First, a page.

par·​ei·​do·​lia ˌper-ˌī-ˈdō-lē-ə How to pronounce pareidolia (audio)
: the tendency to perceive a specific, often meaningful image in a random or ambiguous visual pattern
The scientific explanation for some people is pareidolia, or the human ability to see shapes or make pictures out of randomness. Think of the Rorschach inkblot test.Pamela Ferdinand
compare apophenia

Did you know?

If you’ve ever spotted an image of a dog or a shoe in the clouds, you’ve exhibited what is called pareidolia, the tendency to perceive a meaningful image in a random pattern. Pareidolia emerged in English in 1962, borrowed from the German word Pareidolie, itself a combination of the Greek prefix par-, the Greek noun eídōlon (“image, reflection”), and the German suffix -ie. But although the word may be relatively new to English speakers, the concept is not. During the Renaissance, for example, artists such as Giuseppe Arcimboldo—who painted collections of fruits, vegetables, and other objects to look like human portraits—used pareidolia as a technique in their work, while Leonardo da Vinci once wrote, “… if you look at any walls spotted with various stains or with a mixture of different kinds of stones, if you are about to invent some scene you will be able to see in it a resemblance to various different landscapes adorned with mountains, rivers, rocks, trees, plains, wide valleys, and various groups of hills.” So the next time you see the man or even a toad in the moon, you can think of your kinship with Da Vinci.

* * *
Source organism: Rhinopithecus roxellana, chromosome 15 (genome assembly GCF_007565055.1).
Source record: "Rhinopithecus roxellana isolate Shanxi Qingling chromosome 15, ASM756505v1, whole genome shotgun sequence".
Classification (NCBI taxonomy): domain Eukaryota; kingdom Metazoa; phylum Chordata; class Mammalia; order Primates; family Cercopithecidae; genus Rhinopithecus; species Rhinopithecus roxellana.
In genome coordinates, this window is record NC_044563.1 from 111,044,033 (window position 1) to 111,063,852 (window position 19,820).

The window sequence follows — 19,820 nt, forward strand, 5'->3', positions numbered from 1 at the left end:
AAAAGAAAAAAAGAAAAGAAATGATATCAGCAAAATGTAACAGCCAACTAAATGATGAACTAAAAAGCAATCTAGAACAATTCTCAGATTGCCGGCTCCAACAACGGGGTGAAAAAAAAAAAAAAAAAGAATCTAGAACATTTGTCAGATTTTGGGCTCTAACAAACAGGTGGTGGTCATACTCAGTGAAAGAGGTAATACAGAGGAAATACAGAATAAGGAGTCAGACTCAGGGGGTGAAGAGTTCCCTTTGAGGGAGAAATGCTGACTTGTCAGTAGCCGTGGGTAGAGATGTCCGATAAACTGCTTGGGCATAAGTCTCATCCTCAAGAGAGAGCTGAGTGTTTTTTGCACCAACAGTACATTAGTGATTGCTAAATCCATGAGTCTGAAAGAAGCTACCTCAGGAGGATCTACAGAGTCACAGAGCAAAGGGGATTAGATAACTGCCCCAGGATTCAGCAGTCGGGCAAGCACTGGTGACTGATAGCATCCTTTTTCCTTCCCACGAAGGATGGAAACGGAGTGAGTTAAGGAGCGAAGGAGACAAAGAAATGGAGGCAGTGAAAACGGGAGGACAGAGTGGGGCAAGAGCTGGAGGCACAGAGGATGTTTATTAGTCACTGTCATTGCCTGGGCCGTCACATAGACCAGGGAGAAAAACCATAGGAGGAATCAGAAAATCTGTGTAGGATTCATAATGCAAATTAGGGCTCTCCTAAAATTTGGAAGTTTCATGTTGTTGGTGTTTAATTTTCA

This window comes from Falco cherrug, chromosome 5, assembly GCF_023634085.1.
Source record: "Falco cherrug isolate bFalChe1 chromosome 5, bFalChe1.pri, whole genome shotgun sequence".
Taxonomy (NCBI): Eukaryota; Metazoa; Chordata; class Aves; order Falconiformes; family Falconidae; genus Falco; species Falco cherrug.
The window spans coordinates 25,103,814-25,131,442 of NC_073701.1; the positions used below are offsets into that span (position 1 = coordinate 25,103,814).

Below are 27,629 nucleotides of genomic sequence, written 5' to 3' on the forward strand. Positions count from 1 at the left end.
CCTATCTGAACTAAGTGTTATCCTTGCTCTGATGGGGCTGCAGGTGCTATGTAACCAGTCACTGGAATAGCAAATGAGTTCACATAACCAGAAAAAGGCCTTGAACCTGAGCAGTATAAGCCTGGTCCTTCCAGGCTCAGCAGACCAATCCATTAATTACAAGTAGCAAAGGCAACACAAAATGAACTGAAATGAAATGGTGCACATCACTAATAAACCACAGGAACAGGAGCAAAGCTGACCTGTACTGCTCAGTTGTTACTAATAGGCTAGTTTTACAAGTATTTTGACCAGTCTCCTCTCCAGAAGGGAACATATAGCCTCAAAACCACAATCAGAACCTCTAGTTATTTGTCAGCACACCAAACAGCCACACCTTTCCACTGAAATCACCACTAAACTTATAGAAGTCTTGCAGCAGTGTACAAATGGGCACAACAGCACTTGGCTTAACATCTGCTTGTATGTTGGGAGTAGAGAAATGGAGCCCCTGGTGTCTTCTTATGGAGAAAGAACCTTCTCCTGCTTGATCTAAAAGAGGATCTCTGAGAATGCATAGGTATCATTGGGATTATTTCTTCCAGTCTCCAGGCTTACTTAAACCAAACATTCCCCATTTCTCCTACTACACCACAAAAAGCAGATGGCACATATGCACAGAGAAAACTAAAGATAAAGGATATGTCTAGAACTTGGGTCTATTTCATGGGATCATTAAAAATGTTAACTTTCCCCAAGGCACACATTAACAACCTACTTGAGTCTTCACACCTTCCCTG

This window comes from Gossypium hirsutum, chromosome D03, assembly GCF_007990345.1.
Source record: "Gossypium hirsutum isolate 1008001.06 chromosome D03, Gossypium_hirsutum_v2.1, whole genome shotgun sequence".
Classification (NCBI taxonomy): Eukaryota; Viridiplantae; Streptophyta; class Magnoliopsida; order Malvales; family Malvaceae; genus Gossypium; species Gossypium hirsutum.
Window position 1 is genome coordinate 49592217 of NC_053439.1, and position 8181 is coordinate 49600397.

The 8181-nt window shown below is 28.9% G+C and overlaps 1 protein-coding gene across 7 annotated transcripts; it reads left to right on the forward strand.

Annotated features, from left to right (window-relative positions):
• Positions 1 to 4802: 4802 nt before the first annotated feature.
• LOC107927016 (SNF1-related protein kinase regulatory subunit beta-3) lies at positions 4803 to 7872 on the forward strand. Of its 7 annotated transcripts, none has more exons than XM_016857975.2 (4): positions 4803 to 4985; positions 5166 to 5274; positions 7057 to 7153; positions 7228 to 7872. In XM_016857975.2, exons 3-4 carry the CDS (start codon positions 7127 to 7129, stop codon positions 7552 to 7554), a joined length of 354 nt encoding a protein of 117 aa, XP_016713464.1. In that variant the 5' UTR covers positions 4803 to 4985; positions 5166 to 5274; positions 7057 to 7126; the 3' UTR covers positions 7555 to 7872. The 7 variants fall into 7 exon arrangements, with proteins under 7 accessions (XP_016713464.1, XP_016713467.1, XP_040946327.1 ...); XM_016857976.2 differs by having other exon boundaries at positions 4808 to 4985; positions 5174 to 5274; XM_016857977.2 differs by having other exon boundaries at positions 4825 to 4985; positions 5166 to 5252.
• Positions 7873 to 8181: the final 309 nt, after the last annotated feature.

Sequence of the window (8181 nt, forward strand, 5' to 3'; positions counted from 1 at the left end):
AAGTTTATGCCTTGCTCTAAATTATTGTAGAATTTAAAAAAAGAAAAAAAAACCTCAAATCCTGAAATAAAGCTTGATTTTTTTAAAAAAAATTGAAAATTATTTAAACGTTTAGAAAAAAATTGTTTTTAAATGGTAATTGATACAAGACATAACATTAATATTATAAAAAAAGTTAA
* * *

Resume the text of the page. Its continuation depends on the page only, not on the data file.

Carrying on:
Examples of pareidolia in a Sentence

Recent Examples on the Web But that’s not the weirdest stellar pareidolia in the sky. Phil Plait, Scientific American, 28 June 2024 This image reflects our ability to look at something and discern a meaningful image in an otherwise random pattern, a tendency known as pareidolia. Eric Berger, Ars Technica, 31 Oct. 2023 The human propensity to see familiar objects in ambiguous patterns is called pareidolia. Stephanie Pappas, Scientific American, 17 May 2023 Partly that's down to the design of the lights, which should set off your pareidolia, and partly down to what now passes for a relatively low hood height, with curved edges finding favor over sharp creases at the corners. Jonathan M. Gitlin, Ars Technica, 6 July 2022 To find out whether monkeys experience face pareidolia, the scientists studied five rhesus macaques in the lab. Elizabeth Preston, Discover Magazine, 25 Aug. 2017 Compared to healthy controls, patients with Alzheimer's disease did not experience any more pareidolia than controls. Neuroskeptic, Discover Magazine, 1 June 2012 The second experiment was similar, except both real faces and pareidolia images were randomly combined in the trials. Jennifer Ouellette, Wired, 14 July 2021 Because of its trademark kidney grille, BMW's cars always suffer from pareidolia. Jonathan M. Gitlin, Ars Technica, 7 Sep. 2017

These examples are programmatically compiled from various online sources to illustrate current usage of the word 'pareidolia.' Any opinions expressed in the examples do not represent those of Merriam-Webster or its editors. Send us feedback about these examples.

Word History


borrowed from German Pareidolie, from Greek par- para- entry 1 + eídōlon "image, reflection" + German -ie -ia entry 1 — more at idol

First Known Use

1962, in the meaning defined above

Time Traveler
The first known use of pareidolia was in 1962


Dictionary Entries Near pareidolia

Cite this Entry

“Pareidolia.” Dictionary, Merriam-Webster, Accessed 19 Jul. 2024.

Medical Definition


par·​ei·​do·​lia ˌper-ˌī-ˈdōl-ē-ə, -ˈdōl-yə How to pronounce pareidolia (audio)
: the tendency to perceive a specific, often meaningful, image in a random or ambiguous visual pattern
The human brain is optimized to recognize faces, which could also explain why we are so good at picking out meaningful shapes in random patterns. This phenomenon, pareidolia, could be responsible for a host of otherwise unexplained sightings, such as the face of the Virgin Mary on a toasted cheese sandwich.New Scientist
compare apophenia
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